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HIGH SCHOOL PROBLEMS IN VIRGINIA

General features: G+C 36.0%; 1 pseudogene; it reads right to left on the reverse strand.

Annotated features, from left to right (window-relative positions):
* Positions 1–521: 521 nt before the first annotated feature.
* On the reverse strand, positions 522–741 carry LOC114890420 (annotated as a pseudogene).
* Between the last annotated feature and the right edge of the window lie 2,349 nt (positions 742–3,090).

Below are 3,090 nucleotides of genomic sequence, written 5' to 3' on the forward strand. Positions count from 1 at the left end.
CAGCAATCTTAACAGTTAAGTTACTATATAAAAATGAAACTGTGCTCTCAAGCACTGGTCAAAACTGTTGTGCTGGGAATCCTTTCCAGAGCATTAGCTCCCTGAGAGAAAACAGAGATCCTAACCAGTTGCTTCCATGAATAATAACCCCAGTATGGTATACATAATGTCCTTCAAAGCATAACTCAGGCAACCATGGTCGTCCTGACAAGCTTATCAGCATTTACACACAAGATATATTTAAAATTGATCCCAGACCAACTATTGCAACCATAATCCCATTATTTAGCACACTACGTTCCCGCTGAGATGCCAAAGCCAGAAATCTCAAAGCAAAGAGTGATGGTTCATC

IRE DISCUSSED BY THE PRINCPILS IN CONFERENCE IT V. N. 1.1.. PETERSBURG A most helpful and instructive meeting of arincipals of Negro High Schools of the State in conference with State. City. and rural officials, engaged In high school education was held at Virginia Normal and Indus trial Institute, December 21-2 2. Mr. William D. Gresham, Supervisor of Negro Education; Mr. Henry G. El lis. State Supervisor of Secondary Education and D.\ J. M. Gandy, President of V. N. t I. I. presided. At the first sessio.x, 10:00 A. M. Thursday. Dr. Gandy welcomed the visitors to the Institu.ion. Among his remarks Dr. Gand/ stated that the function of the high school teach er is “to train the minds of a race for leadership.” and that this fact makes evident “that the progress of civilization rests upon the teachers, and largely tihe high school teachers.' In referring to work that the State Is doing for education of all the people. Dt. Gandy remarked: “The State must finally come to realize that the burden of education must rest upon the State.” MORE HIGH SCHOOL. Mr. Bills in a short talk gave as the purpose of the conference: “To lay* a basis for future high school development.” Dr. George P. Phe nix Vice-principal. Hampton Normal and Agricultural Institute, spoke on. “The need for more accredited High Schools for Negroes." In his dis cussion Dr. Phenix said that hte In terest In colored schools was because colored people are citizens, not be cause they are colored; and that it is beside the point to discuss whether Negroes pay sufficient taxes to sup port the schools that should be es tablished and maintained by public fund^. He further stated that since the Negro was a large factor in the production of wealth of the State, and a comparatively small consumer of its wealth, that he ibdirectly was a heavy taxpayer. Dr. Phenix en dorsed the recommendation of the "Virginia School Survey” in refer ence to Negro education. PETERSBURG’S NEW SCHOOLS. Mr. P. M. Martin. Superintendent of School?, Petersburg, spoke on “The Attitude of Local School Au thortit.es.” Mr. Martin spoke only for tlio city of Petersburg and offered to show the members of the confer ence concrete evidences of the atti tude of the Petersburg authorities in the Peabody High School and the Henry William Graded School, a building which cost $100,000.00; an other grade school in the process of construction, which Sh to cost $50, 000.00, and the plans for still anoth er grade school. The Peabody High School, Supt. Martin said, is Qhe most effective effort in the State for secondary ed ucation for Negroes. The Virginia Survey rated this, school at 940 on a scale of 1000 points. AMERICA MUST EDUCATE ALL i THE PEOPLE. Supt. Martin struck the key note in his statement of why Negroes should receive as good education as they are capable of. Wo live in a democracy, Mr. Martin said, and the safety politically and the progress economically depend on the intelli gence of all the people. No demo cracy can exist when the people are ignorant. Since t.he Negro is a part of tilii’s republic,, and he is here to stay, the life of the nation and the ideals of the democracy depend to a largo extent or the intelligent func tioning of the Negro population. Mr. Martin clinched the above statement with these words: “If we don’t edu cate all the people, rich, poor, black, white, native and foreign born, we are lost as a nation. As a matter of self-preservation. America must educate all its people.” IDEALS OF EDUCATION. Mr. Martin set forth the following ideals for conducting efficiently the education of all boys and girls: 1. The ability to read, write, and figure sufficiently to carry on the business of his life. 2. To understand the government under which he lives so as to be a law abiding citizen. 2. Tbo ability to work with his hands so as to keep his own self respect and to win the respect of others. 4. To he able to appreciate the be<t in literature and in sci^nfe. 5. To develop the aesthetic self through a knowledge of music, vocal and, instrumental, as far as the na tive talent can be trained. Mr. Martin closed lbs remarks by stating that it is the idea of the authorities of Petersburg to give ev ery boy and girl toe best and most practical education led by the best teacters that can be secured. ATTITUDE OF RURAL BOARDS. The attitude of the Rural Board« was discussed by Mr. E. J. Watkins, Superintendent of Schools, Halifax County. Mr. Watkins touched the questions from a different angle from either of the speakers who preceded him. He approached it from the spiritual »We. Among his remarks, he said that the spiritual appeal is the most effective appeal. He be lieves In stirring the hearts of those in authority so that they will be led to feel their responsibility to a race who has always been faithful even under the most trying circumstances Mr. Watkins gave statistics to show the attitude of the Halifax School Board toward Negro educa tion: Average dafly attendance in 1912, 2390; in 1922 it has risen to 4,768. Number of teachers in 1912 was 65; in 1920, 110. Paid out to Negro teachers in 1912* $12,756; In 1920, $37,752. County built in 1921 colored schools at a cost of $15,000. MISS GJtEGG ON BASIS FOR THE TRAINING OF TEACHERS. At 3:00 P. M. on Thursday, Miss R. E. Gregg. State Supervisor of Teacher Training, spoke on "A High School Education as a Basis for Pro fessional Training of Teachers." Among the results expected from a high school training. Miss Gregg set forth the following: (1) To elim inate the inadequate. (2) to estab lish better language habits in the in dividual, (3) to give him a better method of attacking new subjects, (4) to develop power of reorganizing material. (5) ability to make re search on a problem, (6) to broaden general information of literature, science and history. (7) broaden ed ucational experience. In speaking on her second main idea. "Things needed In the profess ional training,” Miss Gregg enumer ated (1) ability to teach the various elementary subjects, (2) a broad background of science, htetory, lit erature. (3) one full year of college work as basis, (4) d,efln|te founda tion in principles of education, (5) observation of the art of teaiching. These things are necessary lor the training of teachers for both ele mentary and high school iwork. All high soliool teachers, in addi tion to the above should have at least two years of college training in the subject they are expecting to beach and professional training equivalent to at least one year of education. These requisites if met will eliminate much of the poor teaching now being done in the high schools of the State.' ruvjn ov-nwwLi ivDv^uiivrviiicji^ 10, The second speaker of tihe session. Mr. Henry G. Ellis, State Supervisor of Secondary Education, spoke on the ‘‘Requirements of the Stnte Board of Education for an Accredit-; ed High School.” Mr. Ellis’s speech contained a wealth of information on many of the most vital questions in the minds of the principals assem bled. After insisting upon the necessity of adequate and efficient elementary schools, for no high school has a right to exist at the expense of the elementary school, Mr. Ellis spoke of the development of Negro High Schools, private and public. The high school work for Negroes in the State is mostly done by the private schools. Outride of those schools there are only four accredited high schools in the State for Negroes, Armstrong in Richmond. Booker Washington in Norfolk, Peabody in Petersburg, and I. C.~Norcum in Portsmouth. COUNTY TRAINING SCHOOLS. The County Training Schools and High Schools in other cities and towns have from one to three years of high school work. Fbr the min imum requirements for an accredited high school, the speaker gave as fol lows: (1) nine months’ session. (2) elementary grad.es in connection with High school must arso have nine months, elementary grades in the district) must have seven months, (3 Principals must have two periods of supervision, (4) Teaching force of at least three high school teachers, holding State certificates for high school work he is doing, (5) pro gram organized on departmental basis, (G> phj-sical equipment for ef ficient instruction under healthful conditions. (7) library requirements. 300 books. Mr. Ellis’ speech was eagerly dis cussed by the principals who were anxious to know not only the ‘whst’ of the requirements but the ‘how’ also. The question of finance neces sary to make these requirements practical in Negro schools was a very vital one. and one on which the State authorities present were un able to answer satisfactorily for themselves or for the principals. Added legislation is needed to supplv the necessary funds to retilize these conditions in the Negro high schools, and it was the unanimous wish of the body that some measure toward the rea'izat on of these ideals be parsed by the coming legislature. I)R. GREGG. OF HAMPTON. The evening session was held in the Audience Hall of the Institute, tiie whole body of students and a few visitors being present. Most enjoy able music was furnished by the Choral Society under the direction of Miss Anna Lindsay, head of the music department of the Institute. The entlire student body sang jubi lee songs to the delight of the visi tors. The speakers of the evening were Dr. .Tames Gregg. Principal of Hampton Normal and Agricultural Institute, and Mr. Harris Hart, State Superintendent of Public Instruction. Dr. Gregg gave figures which showed that Virginia is behind, both North Carolina and Kentucky in the development of Negro high schools: North Carolina. 76 high schools, 19 carrying four years. Kentucky, 38 high schools, 28 carrying four years Virginia, 33 high schools, 7 carrying four years. Dr. Gregg gave two general reasons why Negro high schools should he more rapidly de veloped In Virginia, First. the Ne gro hoys and girls have tihe thirst and the ambition for this higher training; second, certain professions and offices require this fuller train ing. HON. HARRIS HART. Mr. Hart developed his speech along similar lines as did Mr. Martin, of Petersburg, a d.emocratffc govern ment necessitates tihe ability of all its c?'Irens to do "straight think ing.' Among tihe things to keep In mind as to the Job of the public school system, Mr. Hart sj*>ke thus: (1) To give everybody a chance and the ability as far as it can be devel oped. to think and to think straight* If every one has not the power of thinking, the scheme of democracy falls down. The cost of education Is the price we pay for lining in a democratic government. (2) To create a common capacity for work. A happy society is a busy society. The public school system will grow when it rests upon a safe and sane economic basis. (3) To create eth ical notions of what should be. The vast amount of Bolshevistic thinking today is due to lack of ability to think straight. THE PROGRAM OF STUDIES. At the last session on Friday morn ing at 10:00 o’clock. Mr. Combs. As sistant state Supervisor of Secondary Education spoke on the program of studies. This, he said, is the weak est part of the school system. To a remark that had been previously made by one of the speakers that the program of studies was the very heart of the high school. Mr. Combs remarked that if this was true, then the high school system in Virginia is suffering wftth a bad case of weak heart. Mr. Combs spoke of the changes of recent dates in ths purposes and alms of the curriculum of high schools and the necessity of every teacher knowing the trend of educational thought of today—(the differentiated, curricula in which all types of pupils will be allowed to do what they can to get what they really need either for practical life Immediately in the community in which they live, or as preparation for college entrance v Each curriculum, Mr. Combs stated, should be built around what he called a “major” with other allied subjects. In every course the sub ject of English is considered as a "constant” that is. it mubt occur and run throughout all the courses. This subject of curriculum making needs to be studied carefully by every principal/ for as Mr. Combs stated, many principals in VlrgLnia are Ig norant of even the technical terms i used by educators In speaking of the subject. VOCATIONAL EDUCATION. The subject of Vocational Educa tion was discussed by Mr. R. V. Long. State Supervisor of Trades and Industrial Education. Vocational Education as it fs generally under stood te not intended, for all the pu pils of the high schools, but only for those who are going to make practi cal use of the training secured. Mr. Long attacked the too theoretical nature of much of the work now being done. He also highly advo cated short intensive part-time cours ‘ es during the day for farmers in the less bu3y season, and the part-time and evening schools for other trades and vocational work. “Physical and Health Education” was discussed by Mr. G. C. Throner, State Supervisor of Physical Educa tion. The State requires at least three periods per week of thirty min utes each as the minimum of phys ical training In all high schools. Much interest was manifested by the body in the subject of athletics. The meeting closed after voting Its appreciation to Mr. Gresham, Mr Ellis, and others who made the meet ing possible and so exceedingly in structive. A committee was ap pointed to perfect plans for the per manent organization of a meeting of principalis of the Negro Secondary Schools. TRAIN STRIKES C. JERROD. Little Rock. Ark., Jan. 4.—Clarence Jerrod was seriously injured last Tues day morning at about 6:30 o’clock when he was struck by a Missouri Pa cific switch engine. Jerrod was on his way to work when the accident occur • ,ed. He was given first aid by members of the engine crew, and later removed to the Bush Memorial hospital, whei« it is said that he will probably have to have his arm amputated. He had sever al cuts on the head and his shouldeis fut and bruised and one arm almost severed from his body. TWF P| AM FT ^T-mbrclla Coupon <*OOD FOR FIVE VOTES. I ,| *£ Webster’s | | Mew International i DICTIONARIES arc in use by busi- * - ncrs men, engineers, bankers, : judges, architects, physicians, : : farmers, teachers, librarians, der- : • pymen, by successful men and \ ; uomcn the world over. Are You Equipped to Win? ■ The New International provides : : the means to success. It is an all- : : knowing teacher, a universal ques- ’• - tion answerer. If you ocek efficiency and ad y vancc mcnt why not make daily ] : use of this vast fund of inform- ; : atlon? j 2 400.000 Vocabulary Terms. 2700 Pages. 00»O Illustrations. Colored Plate*. ’ ?0.000 Cooftraphleal Subjects. 12,000 ■ : liioftruphlcal Entries. Regular and India-Paper Editisas. s vvrlteiorepeo- l imen pages, ' illustrations, - etc. Free. • : set of Pocket : Maps U you • namo toil . paper. ; etc. MERRIAM : CO., t Springfield, Miss, j IKG10ES ARE LOYAL TO ■am sirs SEYM MOLL Gaffney, S. C„ Jan. 1.— The tree Negro of today is Just as loyal anl friendly to the Anglo-Saxon people os they were to their antebellum nnces tore; Seymour Carroll, Recreat ion Director of the American Red Cross at the U. S. Veterans* Hospital No. 26 near Greenville declared today in opening hJto address here in the Cherokee County Court House at the 69th annual emancipation exercises celebrating the freedom of the Negroes from Slavery. Speaking to an audience of several hundred people among whom were a large number of white people Carroil asserted that “no race in the world’s history have ever made more marvel ous progress than the Negro since emancipation from slavery a little more than fifty years ago. “The splendid showing that we have mhde could not have been accomplish ed had it not been for the fact that deep down in the hearts of the two raoes here In the south; there is a sin cere feeling of the good wishes of pros perity, friendship and co-operation , among the better elements of the two races here in tbe South. “Good citizens among the Negroes of - a community mean as much to the Ne gro himself, as it does to the white people. I have always found that where there are a bad white people In a community, where one race is shift less, indifferent and idlesome that you will find the same thing in general among tbe races in the same commun ity. Good citizenship, safe citizenship, sane citizenship, progressive citizen ship elevates the standing of the com munity, it makes life, health and pros perity safer—promotes a spirit of iu dustry, morality and a high Christian spirit of co-operation among the races in the city, the county, the state and country. "We must not permit the troubles here and there on the part of a few thoughtless white people who so often misrepresent tbeir own race to caus? us to feel that we do not have some good friends here in the State of South Carolina. We will ever have disturb ing elements among both races-—al ways trying to create trouble. Such people never represent the best ele ment; they are enemies of both races. I have an abiding faith in not only the willingness, but the-desire of the white people of the State and country to lend a helping hand to the good, safe, sane and progressive Negro »n every community.” THE MIGRATION OF THE NEGRO ‘ Declaring that the migration of the Negro from the South to the North and West is a heavy loss Seymour Carroll advanced no ideas as to how it can be checked, but declared that the movement is not actuated by racial animosity. In hi. opinion it is causej by the presence of the boll weevi , poor housing and industrial conditions poor school facilities, the dread of what he has read and been told of th Ku Klux Klan. He is looking for bet ter living conditions, more opportuni ties for the education of his children in the free public schools. He hopes to make more money. "I want to say here.” he declared, "let us make up a program for better educational, social, economic ccndi tions. let us declare ourselves In favor of justice at the bar in nil courts ot the land for all races. Stretching bis remarks to the great program of his people in education, commerce and m dustry he went on to say that then* ( I are 70 successful Negro banking insti tutions in the United States, three or which have an annual clearing in ex cess of $1,000,000 each, that in ta* past 60 years illiteracy has been reduc ed from 95 to 25 per cent; that the No groes in the U. S.. have amassed over $1,000,000,000 worth of property an I are increasing their holdings at the rate of $50,000,000 per year, while the most of them are found on the farm* we have 1,000.000 in various trauee and industries, there are 400 normal schools and congee*, teachers and $28 000.000 was the hud pet for Negro education last year, of this amount $2.000 000 was the direc. and voluntary contribution of the Ne groes themselves. I want to say heio that if the American Negro can sur vive the competition of the American business man. I am sure he can tri umph over every other difficulty which we may find in the pathway of our commercial, industrial and education al progress. When the Negro asks for beat. school facilities!, adequate sanitary ar rangements in the part of the city giy en over to him1, good streets equal rail road accommodation, police protection in his part of town, he does not seek social standing with his white people in the community, but the things that will tend to make him a better citizen and give him the comforts of life, let us credit the black man with a desire for civic Justice, to be treated on his moral, intellectual and economic mer its aw any other American citizen. I brand forever the lie that there lives a colored man or woman in dear old South Carolina who ever wanted to sr-cinMze. with white people. I do feel that deep down In every Negroes soul Is that sincere desire to be the best Ne gro in the community.” Throwing his arms high into the air, he said he was thankful to God here In South C** olfna that the black man has unseinsn. God-fearing white friends in every part of the State who are not afraid ot defending the Black South Carolinian in the right, white men who are with us In the right to help keep us right, with us in the wrong to "help get ns right. I count among my beat, and dear est friends white people who live in the eity of Greenville. Closing his add resit he added: "I have an abiding faith In the good peo ple of South Carolina, both black and white.” leaning over the court railing ho closed with the dying words of Gen. Wade Hampton: "God bless all of my people both black and white alike." j - --—. I =saa——PU ROMAN REMAINS DISCOVERED IN ENGLAND. left 1? ro.”twI^,mm”dteThe,»ned. paVement wlllch ha8 '"’o'1 d‘*»«red at Colcheeter, England. On the » • POCKETS NOT LARGE ENOUGH TO TAKE HOME HIS SALARY. Phofto shows a German baker receiving his weekly wage which lie is placing in a cigar box preparatory to his Journey home or to the bank. In this country master bakers receive in the neighborhood of $80 to $90 per week. If this baker received anything like this sum in marks, it is not unlikely 'that he will have to build a private bank to store his marks. A GRIM SOUVENIR OF THE WAR. Hero is a grim war souvenir from the Adriatic Sea. A mine cast upon he shore near Rimini. Italy with a’.l it’s "atmosphere” of the days before the armistice, st.ll intact. A HUMAN LETTER X. A professional skater doing a difficult Jump and turn on the Ice In Switzerland, where the winter eportfng season Just openedr **■■■ . ..-. ■ I AVIATOR HAS NARROW ESCAPE, A British aviator had engine trou ble and his plane fell nose down into the ocean. Fortunately a squadron was in the vicinity and saw the pilot sitting on the tail of his plane, wav ing frantically and picked him up. I iaWMWMll'.LIlllllilUMBillMMMMP- Mini' STT RETIRES LEAVING A $1,000,000 BUSINESS TO EMPLOYEES. Henry A. Dix. makers of women’s uniforms is ready to retire at age of 72, having turned his business over to his employees, to whom he has lent $250,000 for working capital. He will serve as director at a salary of $1.00 per year. A DINNER FROCK. A story of fashion in told here In the meshes of laces, Sheer pleated, lace panels combined with brown satin, dinner frock for a ‘Jenne Flele'